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Chapter 11 Reading Notes April 25, 2010

Filed under: PRCA 3330,Reading Notes — sarahgricius @ 6:14 AM

Media relations is the core activity in many public relations jobs. In essence, public relations personnel are the primary contact between the organization and the media media. Public relations professionals and journalists have long had a love-hate relationship. There is friction and distrust, but there is also the realization that they are mutually dependent on each other.

1. The media’s dependence on public relations. the reality of mass communications today is that reporters and editors spend most of their time processing information, not gathering it. Although many reporters deny it, most of the information that appears in the mass media comes from public relations sources which provide a constant stream of news releases, features, planned events, and tips to the media. Another indication of the media’s reliance on public relations source is the extensive use of “spokespeople” as primary sources in news stories. Journalists often use “spokesman” or “spokeswoman” as a code word for public relations personnel who provide information.

2. Public relations’ dependence on the media. The purpose of public relations, is to inform, to shape opinions and attitudes, and to motivate. This can be accomplished only if people receive messages constantly and consistently. The traditional media, in all their variety, are still cost-effective channels of communication, even in the Internet age. They are multipliers that enable millions of people to receive a message at the same time. It is important to public relation professionals because the media, by inference, serve as third-party endorsers of the information. Media gatekeepers give the information credibility and importance by deciding that it is newsworthy.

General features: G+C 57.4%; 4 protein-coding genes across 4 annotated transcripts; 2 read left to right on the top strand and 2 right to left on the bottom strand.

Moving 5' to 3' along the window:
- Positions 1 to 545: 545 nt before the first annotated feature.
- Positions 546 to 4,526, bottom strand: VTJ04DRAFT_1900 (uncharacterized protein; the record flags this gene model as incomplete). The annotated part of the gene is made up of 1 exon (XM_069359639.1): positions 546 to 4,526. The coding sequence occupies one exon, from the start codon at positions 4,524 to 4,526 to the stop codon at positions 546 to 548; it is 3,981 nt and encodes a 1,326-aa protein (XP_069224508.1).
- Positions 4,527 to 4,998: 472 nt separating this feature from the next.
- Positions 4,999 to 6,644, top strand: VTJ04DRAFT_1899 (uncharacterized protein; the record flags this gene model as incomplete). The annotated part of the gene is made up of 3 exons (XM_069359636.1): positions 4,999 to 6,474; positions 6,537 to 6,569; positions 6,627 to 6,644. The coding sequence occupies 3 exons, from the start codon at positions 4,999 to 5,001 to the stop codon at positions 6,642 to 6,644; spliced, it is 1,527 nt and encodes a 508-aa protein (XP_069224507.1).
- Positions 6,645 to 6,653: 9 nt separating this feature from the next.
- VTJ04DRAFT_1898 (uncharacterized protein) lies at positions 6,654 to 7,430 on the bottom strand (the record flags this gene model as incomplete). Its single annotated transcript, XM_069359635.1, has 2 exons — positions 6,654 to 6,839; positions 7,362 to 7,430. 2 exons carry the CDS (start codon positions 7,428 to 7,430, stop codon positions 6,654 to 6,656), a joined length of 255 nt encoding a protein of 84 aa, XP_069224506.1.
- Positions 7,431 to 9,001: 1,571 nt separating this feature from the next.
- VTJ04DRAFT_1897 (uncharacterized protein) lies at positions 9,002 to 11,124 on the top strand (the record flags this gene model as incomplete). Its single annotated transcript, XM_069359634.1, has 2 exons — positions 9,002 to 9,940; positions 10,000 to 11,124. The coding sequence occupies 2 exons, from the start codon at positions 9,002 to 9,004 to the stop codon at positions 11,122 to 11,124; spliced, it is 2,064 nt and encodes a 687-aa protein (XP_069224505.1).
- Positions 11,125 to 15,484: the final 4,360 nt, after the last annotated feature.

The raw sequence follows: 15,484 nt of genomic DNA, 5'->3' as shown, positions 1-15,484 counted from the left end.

3. The areas of friction between the relationship of public relations and media is based on mutual cooperation, trust, and respect. Certain actions compromise the relationship. On the public relations side, these actions often involve the use of excessive hype, not doing the necessary homework, and making a nuisance of themselves. And on the journalistic side, these actions include name calling, sloppy/ biased reporting, and tabloid sensationalism. Both groups face the issue of improper advertising influence, which tends to undermine the credibility of the news coverage.


One Response to “Chapter 11 Reading Notes”

  1. mc02131 Says:

    Those are good points! Here are some of the key points the chapter I noticed:
    -Regular one-on-one contact with journalists helps the organization accomplish its objectives.
    -”Tabloid television” and “trash TV” are so called because they concentrate on the sensational, and have used the façade of traditional journalism on what is pure entertainment.
    -Public relations is dependent on the media because media gatekeepers are generally perceived as more objective than public relations people.
    -Leaning forward when you’re talking in an interview is good technique.

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